“We were promised we would have flood doors back in 2013. Something needs to be done now. They are forgetting us at the top end (of the valley).
“Every time it rains I am a bag of nerves watching this weather.
“Welsh Water is saying it’s the council, the council is saying it’s Welsh Water. Someone needs to come in and assess it that has nothing to do with Welsh Water or the council.
“This can’t go on for much longer. Only this year I have been able to have insurance.
“We can’t live like that knowing our houses aren’t insured.”
Although her house is insured now she said it is £1,000 more than it would otherwise be and that it’s unfair for people who live in the street.
Calls for an independent inquiry
Plaid Cymru have done their own report into the 2020 flooding and a survey involving 137 people found all of them supported an independent inquiry.
As well as the independent inquiry, the report also calls for increased investment in flood prevention and protection, ensuring compensation is available for flood victims and considering giving responsibility for flooding in Wales to one body.
An independent inquiry into flooding has been scheduled for debate in the Senedd on Wednesday, December 9 after just under 6,000 people signed a petition.
Heledd Fychan, Plaid Cymru RCT Councillor for Pontypridd Town said: “The testimony contained in this report is heart-breaking to read. It clearly shows that lives were shattered by the floods, and that the impact and trauma remain to this day.
“From speaking to many victims, I know that they will not find peace until they receive the answers they deserve, and measures are put in place to safeguard their homes and businesses. Nothing done to date achieves this, and given that extreme weather is far more likely in the future due to the climate crisis, this must be urgently addressed.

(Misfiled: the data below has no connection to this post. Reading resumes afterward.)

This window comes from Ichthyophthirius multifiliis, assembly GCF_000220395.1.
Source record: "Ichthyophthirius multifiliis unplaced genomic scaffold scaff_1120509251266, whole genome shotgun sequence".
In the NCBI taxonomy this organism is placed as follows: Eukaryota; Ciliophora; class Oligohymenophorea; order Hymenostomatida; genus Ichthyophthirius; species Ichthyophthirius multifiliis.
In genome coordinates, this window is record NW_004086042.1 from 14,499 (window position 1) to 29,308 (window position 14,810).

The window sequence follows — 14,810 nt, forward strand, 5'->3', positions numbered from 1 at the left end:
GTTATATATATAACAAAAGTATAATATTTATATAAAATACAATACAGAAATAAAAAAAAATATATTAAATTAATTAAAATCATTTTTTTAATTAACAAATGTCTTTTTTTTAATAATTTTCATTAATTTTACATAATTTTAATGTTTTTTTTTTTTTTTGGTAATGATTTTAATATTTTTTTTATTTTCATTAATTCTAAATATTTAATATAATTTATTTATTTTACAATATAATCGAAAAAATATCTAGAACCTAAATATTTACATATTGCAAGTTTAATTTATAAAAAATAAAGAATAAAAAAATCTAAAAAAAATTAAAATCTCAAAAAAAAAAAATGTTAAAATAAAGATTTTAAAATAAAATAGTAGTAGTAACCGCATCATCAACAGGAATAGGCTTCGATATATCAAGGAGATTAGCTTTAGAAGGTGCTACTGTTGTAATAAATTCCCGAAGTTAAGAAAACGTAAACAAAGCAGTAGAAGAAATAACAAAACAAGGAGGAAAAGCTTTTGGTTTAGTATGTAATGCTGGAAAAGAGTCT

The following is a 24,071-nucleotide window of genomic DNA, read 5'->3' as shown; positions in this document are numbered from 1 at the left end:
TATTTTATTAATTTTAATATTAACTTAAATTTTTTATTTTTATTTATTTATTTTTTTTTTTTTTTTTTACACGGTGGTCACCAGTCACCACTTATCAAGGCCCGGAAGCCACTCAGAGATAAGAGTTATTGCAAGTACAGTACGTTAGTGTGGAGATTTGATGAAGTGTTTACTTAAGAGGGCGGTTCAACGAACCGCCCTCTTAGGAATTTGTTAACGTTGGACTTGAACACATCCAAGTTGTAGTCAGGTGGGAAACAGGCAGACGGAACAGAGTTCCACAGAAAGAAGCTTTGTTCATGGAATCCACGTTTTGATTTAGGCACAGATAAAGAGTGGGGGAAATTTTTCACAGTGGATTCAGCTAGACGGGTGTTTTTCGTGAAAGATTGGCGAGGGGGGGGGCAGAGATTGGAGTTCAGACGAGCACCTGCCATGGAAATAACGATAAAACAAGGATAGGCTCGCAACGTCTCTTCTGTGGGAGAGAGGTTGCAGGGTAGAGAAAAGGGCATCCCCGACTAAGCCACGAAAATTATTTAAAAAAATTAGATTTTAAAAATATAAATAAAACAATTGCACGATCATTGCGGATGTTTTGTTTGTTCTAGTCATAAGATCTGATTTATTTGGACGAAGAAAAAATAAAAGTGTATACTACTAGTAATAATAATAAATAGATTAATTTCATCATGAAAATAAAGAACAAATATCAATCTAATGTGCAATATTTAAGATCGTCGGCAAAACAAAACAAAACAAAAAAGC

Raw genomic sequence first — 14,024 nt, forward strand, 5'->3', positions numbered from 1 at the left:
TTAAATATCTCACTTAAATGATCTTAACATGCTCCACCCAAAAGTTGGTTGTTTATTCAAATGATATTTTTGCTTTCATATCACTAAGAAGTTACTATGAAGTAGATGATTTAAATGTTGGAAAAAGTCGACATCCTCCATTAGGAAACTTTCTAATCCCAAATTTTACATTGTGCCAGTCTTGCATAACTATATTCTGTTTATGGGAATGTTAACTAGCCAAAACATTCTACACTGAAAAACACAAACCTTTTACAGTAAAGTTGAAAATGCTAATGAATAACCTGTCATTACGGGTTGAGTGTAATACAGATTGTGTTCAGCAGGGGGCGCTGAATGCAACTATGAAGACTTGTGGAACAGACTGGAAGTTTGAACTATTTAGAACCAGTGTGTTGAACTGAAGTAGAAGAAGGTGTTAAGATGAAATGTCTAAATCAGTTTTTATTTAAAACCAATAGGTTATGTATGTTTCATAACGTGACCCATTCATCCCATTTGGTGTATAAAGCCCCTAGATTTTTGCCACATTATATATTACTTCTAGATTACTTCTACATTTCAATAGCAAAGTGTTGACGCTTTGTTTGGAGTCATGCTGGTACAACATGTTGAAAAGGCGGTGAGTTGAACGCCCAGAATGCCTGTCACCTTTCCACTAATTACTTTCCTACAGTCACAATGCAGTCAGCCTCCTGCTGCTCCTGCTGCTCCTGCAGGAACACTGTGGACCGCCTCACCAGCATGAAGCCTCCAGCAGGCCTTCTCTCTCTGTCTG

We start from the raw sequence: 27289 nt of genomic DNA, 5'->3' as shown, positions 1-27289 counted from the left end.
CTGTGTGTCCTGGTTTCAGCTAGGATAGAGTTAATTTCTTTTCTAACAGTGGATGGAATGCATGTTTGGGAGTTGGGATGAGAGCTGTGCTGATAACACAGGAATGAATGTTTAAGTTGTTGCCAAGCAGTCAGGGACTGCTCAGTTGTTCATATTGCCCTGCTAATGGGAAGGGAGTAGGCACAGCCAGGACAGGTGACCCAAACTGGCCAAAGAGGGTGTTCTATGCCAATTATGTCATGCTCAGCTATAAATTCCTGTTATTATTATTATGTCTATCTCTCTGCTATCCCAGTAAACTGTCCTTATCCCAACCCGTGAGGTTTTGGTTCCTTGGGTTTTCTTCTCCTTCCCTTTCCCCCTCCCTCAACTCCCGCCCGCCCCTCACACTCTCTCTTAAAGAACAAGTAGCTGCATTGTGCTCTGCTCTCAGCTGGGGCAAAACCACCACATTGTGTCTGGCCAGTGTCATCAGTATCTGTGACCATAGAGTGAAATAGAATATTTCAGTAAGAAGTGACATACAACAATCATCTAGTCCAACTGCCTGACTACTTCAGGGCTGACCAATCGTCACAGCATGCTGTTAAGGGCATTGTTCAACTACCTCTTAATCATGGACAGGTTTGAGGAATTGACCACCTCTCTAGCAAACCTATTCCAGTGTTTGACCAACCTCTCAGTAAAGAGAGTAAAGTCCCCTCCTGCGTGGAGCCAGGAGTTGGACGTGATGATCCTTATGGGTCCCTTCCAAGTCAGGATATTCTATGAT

“A public inquiry – which has been unanimously backed by people surveyed in this report – is the best way to ensure that the voices and experiences of victims are heard, to help inform how lives, homes and businesses can be safeguarded in the future.
“Labour politicians who have opposed a public inquiry to date should read this report, and urgently reconsider their position. Whilst urgent remedial works continue, it is absolutely essential that we understand what went wrong and why. It is the only way we will secure justice for flood victims and be prepared for any future flooding.”
Responding to a recent vote against an independent inquiry at full council, Councillor Andrew Morgan, the Labour leader of RCT Council, said: “For me, a public inquiry would create an unnecessary distraction from the work which is already underway on the ground to repair the damage caused to infrastructure by Storm Dennis and to improve flood resilience in the future.
“Actions speak louder than words and work has already been completed or is underway on a number of important schemes, and the council’s own internal review processes will report to cabinet before Christmas.
“This work includes the development of a number of significant flood alleviation schemes which will completed over the next two years; these two years of practical action on the ground, which will deliver tangible real-life benefits for residents, could be lost to a public inquiry process, which is why Labour members did not support the inquiry call.
“A public inquiry would also come at significant expense – money which would be better spent protecting residents and communities against future severe weather events and responding to the future challenges of climate change.
“In response to the motion, I will be formally writing on behalf of the council to the First Minister to update on the progress being made and to ask the Welsh Government to consider what may be done differently to further improve the partnerships, planning and the future response of all public agencies in Wales.”